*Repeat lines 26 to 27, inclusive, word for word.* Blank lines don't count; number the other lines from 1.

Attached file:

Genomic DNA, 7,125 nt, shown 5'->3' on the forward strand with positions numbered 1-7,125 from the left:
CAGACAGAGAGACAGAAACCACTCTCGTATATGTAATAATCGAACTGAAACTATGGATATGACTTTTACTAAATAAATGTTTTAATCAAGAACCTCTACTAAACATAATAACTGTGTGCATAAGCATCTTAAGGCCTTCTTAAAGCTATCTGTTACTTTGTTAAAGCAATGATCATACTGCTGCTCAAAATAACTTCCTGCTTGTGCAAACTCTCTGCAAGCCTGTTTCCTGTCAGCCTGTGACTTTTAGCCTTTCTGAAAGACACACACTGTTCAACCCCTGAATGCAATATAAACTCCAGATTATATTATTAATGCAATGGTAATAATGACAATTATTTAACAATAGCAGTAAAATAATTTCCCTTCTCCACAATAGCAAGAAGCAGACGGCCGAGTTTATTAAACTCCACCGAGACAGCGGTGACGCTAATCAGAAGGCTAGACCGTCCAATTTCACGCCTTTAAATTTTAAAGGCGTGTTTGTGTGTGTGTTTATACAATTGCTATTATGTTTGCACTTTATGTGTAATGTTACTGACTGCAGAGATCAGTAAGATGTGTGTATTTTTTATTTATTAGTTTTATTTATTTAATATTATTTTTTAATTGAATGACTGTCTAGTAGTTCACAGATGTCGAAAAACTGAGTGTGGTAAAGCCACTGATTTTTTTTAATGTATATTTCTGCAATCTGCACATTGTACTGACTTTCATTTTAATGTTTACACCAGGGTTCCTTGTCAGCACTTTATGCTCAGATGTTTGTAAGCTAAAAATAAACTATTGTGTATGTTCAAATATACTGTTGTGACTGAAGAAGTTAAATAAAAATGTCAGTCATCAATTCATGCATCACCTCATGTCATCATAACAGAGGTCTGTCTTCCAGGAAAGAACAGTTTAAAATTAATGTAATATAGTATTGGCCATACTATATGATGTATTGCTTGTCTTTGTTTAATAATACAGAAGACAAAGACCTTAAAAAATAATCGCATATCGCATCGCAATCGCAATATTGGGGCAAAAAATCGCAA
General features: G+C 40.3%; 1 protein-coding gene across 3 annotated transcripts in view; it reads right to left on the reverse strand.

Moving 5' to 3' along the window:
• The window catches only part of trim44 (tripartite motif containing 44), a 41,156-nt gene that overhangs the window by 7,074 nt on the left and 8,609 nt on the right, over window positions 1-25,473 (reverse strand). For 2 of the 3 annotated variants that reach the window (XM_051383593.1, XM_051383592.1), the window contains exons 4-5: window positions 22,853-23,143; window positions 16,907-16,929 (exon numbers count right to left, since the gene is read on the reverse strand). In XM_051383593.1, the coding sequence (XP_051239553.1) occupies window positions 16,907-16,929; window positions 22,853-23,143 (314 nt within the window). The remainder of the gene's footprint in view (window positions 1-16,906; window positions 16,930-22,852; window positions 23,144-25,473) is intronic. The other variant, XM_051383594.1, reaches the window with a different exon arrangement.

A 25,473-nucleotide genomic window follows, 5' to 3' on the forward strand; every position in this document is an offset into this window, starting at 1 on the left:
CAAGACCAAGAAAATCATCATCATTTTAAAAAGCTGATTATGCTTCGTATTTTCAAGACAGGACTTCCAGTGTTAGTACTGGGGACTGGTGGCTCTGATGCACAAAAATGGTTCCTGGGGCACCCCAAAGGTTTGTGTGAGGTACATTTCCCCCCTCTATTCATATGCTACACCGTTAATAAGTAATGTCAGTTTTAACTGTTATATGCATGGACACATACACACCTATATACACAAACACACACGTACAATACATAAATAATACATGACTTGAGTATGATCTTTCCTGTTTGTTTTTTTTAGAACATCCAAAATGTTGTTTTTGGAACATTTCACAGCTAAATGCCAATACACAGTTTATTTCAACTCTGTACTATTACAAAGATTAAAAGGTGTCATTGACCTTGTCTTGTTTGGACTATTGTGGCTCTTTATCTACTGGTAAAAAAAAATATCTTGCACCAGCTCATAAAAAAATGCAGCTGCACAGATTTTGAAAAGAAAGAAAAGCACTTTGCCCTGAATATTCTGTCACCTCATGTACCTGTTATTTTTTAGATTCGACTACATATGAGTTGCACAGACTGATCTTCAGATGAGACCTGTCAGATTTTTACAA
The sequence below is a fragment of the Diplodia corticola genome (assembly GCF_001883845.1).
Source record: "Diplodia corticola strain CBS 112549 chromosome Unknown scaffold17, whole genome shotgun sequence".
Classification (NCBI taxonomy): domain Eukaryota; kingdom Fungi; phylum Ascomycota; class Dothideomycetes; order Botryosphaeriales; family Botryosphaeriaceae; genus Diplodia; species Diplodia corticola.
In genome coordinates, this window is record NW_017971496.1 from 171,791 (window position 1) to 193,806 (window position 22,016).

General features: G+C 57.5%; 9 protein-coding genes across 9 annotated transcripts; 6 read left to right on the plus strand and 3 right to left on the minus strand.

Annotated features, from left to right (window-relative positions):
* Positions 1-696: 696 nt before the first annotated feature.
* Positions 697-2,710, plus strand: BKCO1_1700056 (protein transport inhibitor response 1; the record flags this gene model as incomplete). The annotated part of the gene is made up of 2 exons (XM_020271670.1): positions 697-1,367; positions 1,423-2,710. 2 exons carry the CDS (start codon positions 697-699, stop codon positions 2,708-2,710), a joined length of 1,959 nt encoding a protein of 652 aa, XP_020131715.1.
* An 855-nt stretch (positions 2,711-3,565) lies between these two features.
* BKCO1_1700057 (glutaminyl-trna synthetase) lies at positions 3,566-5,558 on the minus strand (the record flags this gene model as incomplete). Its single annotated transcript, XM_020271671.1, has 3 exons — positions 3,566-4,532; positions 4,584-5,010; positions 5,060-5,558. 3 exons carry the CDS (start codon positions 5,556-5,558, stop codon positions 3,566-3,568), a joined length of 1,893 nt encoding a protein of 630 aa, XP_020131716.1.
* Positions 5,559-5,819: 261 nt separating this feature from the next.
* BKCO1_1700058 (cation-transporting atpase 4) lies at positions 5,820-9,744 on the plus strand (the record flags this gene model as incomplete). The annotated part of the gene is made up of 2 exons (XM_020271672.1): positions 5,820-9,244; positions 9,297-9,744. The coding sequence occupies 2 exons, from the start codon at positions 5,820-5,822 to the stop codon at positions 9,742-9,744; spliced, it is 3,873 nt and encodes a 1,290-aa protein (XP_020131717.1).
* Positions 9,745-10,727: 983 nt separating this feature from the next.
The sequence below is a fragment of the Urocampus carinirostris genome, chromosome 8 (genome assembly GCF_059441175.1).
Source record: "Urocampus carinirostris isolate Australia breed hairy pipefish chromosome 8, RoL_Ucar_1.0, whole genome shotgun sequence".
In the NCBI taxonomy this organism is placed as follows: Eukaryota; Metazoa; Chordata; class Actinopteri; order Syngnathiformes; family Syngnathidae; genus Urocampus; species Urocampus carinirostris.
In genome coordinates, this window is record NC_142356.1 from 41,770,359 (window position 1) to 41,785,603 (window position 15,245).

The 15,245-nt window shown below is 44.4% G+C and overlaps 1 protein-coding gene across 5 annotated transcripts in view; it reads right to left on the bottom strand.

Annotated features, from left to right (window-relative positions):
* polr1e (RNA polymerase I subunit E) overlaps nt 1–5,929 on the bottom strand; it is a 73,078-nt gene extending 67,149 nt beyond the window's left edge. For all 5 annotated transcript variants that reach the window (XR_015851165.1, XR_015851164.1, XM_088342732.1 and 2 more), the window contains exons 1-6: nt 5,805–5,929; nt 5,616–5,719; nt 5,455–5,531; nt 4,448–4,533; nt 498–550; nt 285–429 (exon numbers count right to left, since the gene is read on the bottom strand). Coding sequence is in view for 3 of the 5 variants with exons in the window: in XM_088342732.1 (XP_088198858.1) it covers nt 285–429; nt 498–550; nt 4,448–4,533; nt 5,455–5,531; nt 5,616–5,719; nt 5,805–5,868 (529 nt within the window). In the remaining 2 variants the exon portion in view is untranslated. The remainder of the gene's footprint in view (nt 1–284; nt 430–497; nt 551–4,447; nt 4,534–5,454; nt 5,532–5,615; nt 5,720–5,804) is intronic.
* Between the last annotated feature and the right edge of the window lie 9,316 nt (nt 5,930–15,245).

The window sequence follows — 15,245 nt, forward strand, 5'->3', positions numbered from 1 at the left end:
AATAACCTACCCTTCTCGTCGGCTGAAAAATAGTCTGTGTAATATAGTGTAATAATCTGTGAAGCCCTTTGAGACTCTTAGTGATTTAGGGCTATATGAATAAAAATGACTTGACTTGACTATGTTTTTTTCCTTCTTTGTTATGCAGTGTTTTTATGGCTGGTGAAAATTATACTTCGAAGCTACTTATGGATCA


Annotated features, from left to right (window-relative positions):
* polr1e (RNA polymerase I subunit E) overlaps nt 1–5,929 on the bottom strand; it is a 73,078-nt gene extending 67,149 nt beyond the window's left edge. For all 5 annotated transcript variants that reach the window (XR_015851165.1, XR_015851164.1, XM_088342732.1 and 2 more), the window contains exons 1-6: nt 5,805–5,929; nt 5,616–5,719; nt 5,455–5,531; nt 4,448–4,533; nt 498–550; nt 285–429 (exon numbers count right to left, since the gene is read on the bottom strand). Coding sequence is in view for 3 of the 5 variants with exons in the window: in XM_088342732.1 (XP_088198858.1) it covers nt 285–429; nt 498–550; nt 4,448–4,533; nt 5,455–5,531; nt 5,616–5,719; nt 5,805–5,868 (529 nt within the window). In the remaining 2 variants the exon portion in view is untranslated. The remainder of the gene's footprint in view (nt 1–284; nt 430–497; nt 551–4,447; nt 4,534–5,454; nt 5,532–5,615; nt 5,720–5,804) is intronic.